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The 2017 Tech 40: Elisha Wiesel

< The 2017 Tech 4010. Elisha WieselChief Information OfficerGoldman Sachs GroupLast year: PNR

A reshuffling at the top of Goldman Sachs Group this year led to Elisha Wiesel's becoming chief information officer in January. Wiesel replaced R. Martin Chavez (No. 6 last year) when he was elevated to chief financial officer. Wiesel is carrying on the firm's long-standing tradition of information technology leadership, now riding on a platform architecture championed by Chavez. "We have always been an early adopter and investor in technology — it is part of our culture and a competitive advantage for the firm," says Wiesel, 45, who is the highest-ranking of some 9,000 Goldman engineers, about 25 percent of the firm's total employees. Historically emphasizing software development as a core competency — its proprietary SecDB securities database for pricing and risk management is 25 years old and going strong — Goldman extends its IT reach and influence through a principal strategic investments group that owns stakes in exchanges, trading technology and data analytics businesses, and fintech start-ups. Wiesel points out that Goldman was one of the first banks to use public cloud systems; it worked with the likes of Amazon Web Services and Google to ensure security and the ability to support big-data requirements.

The bank is currently building on the platform strategy, which Chavez has described as "redesigning the whole company around APIs," application programming interfaces that open up Goldman's software and data to clients. Just as Google is an open platform for searching, Goldman presents itself as a platform for financial risk transfer, no longer requiring a telephone call to conduct business. The platform-API approach gives clients direct access to Goldman-developed tools and analytics. It also enables Goldman to innovate rapidly: It took less than 12 months from project inception to the launch last fall of the Marcus online personal-loan platform. Wiesel joined the firm in 1994 in the commodities division — where Chavez had started the year before — as a "strat," one of the computer scientists who work in the revenue-producing divisions and report up to the CIO as well as to their division heads.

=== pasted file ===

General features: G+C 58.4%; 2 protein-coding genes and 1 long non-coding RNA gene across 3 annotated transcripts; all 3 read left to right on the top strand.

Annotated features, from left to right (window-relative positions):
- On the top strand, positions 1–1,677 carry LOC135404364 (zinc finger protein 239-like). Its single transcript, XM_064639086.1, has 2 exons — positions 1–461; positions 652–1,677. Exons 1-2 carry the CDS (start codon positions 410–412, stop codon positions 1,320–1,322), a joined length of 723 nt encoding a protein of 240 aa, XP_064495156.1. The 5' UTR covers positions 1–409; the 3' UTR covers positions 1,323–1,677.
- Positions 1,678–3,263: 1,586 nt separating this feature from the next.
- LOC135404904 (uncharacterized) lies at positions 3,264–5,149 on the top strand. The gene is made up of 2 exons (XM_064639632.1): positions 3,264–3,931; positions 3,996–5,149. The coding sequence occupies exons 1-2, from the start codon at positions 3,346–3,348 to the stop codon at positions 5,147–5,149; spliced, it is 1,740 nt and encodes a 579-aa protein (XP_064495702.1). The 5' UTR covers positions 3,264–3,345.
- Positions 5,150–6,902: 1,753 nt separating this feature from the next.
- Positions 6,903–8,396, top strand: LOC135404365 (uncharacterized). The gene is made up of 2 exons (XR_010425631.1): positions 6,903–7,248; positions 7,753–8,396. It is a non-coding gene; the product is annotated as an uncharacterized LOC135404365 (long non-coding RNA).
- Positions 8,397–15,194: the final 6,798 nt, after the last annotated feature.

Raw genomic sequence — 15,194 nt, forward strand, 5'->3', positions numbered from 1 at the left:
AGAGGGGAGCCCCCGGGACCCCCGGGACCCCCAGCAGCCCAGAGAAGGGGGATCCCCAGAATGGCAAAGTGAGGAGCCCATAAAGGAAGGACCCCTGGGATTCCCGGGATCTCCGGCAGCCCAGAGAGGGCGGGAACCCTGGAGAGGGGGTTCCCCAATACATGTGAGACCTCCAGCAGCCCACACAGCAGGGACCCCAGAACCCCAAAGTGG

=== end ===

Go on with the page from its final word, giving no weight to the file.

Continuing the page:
The 2017 Tech 40Click below to view profiles
1. Adena FriedmanNASDAQ2. Catherine BessantBank of
America Corp.3. Robert GoldsteinBlackRock4. Jeffrey SprecherIntercontinental Exchange5. Lance UgglaIHS Markit
6. Shawn Edwards & Vlad KliatchkoBloomberg7. David CraigThomson Reuters8. Michael SpencerNEX Group9. Don CallahanCitigroup10. Elisha WieselGoldman Sachs Group
11. Michael BodsonDepository Trust & Clearing Corp.12. Terrence DuffyCME Group13. Charles LiHong Kong Exchanges and Clearing14. Sean BelkaFidelity Investments15. Chris ConcannonCBOE Holdings
16. Guy ChiarelloFirst Data Corp.17. Steven LieblichCitadel18. David RutterR3CEV19. Blythe MastersDigital Asset Holdings20. Alfred SpectorTwo Sigma Investments
21. Neil KatzD.E. Shaw Group22. Lee OleskyTradeweb Markets23. Richard McVeyMarketAxess Holdings24. David GledhillDBS Bank25. Seth MerrinLiquidnet Holdings
26. Antoine ShagouryState Street Corp.27. Peter Brown &
Robert Mercer
Renaissance Technologies28. Lou EcclestonTMX Group29. Peter CherecwichNorthern Trust Corp.30. Mike ChinnS&P Global Market Intelligence
31. Chris CorradoLondon Stock Exchange Group32. Neal PawarAQR Capital Management33. Gary NorcrossFidelity National Information Services34. Steven O'HanlonNumerix35. Sebastián CeriaAxioma
36. Brian ConlonFirst Derivatives and Kx Systems37. Tyler KimMaplesFS38. Michael CooperBT Radianz39. Robert SchifelliteBroadridge Financial Solutions40. Jim MinnickeVestment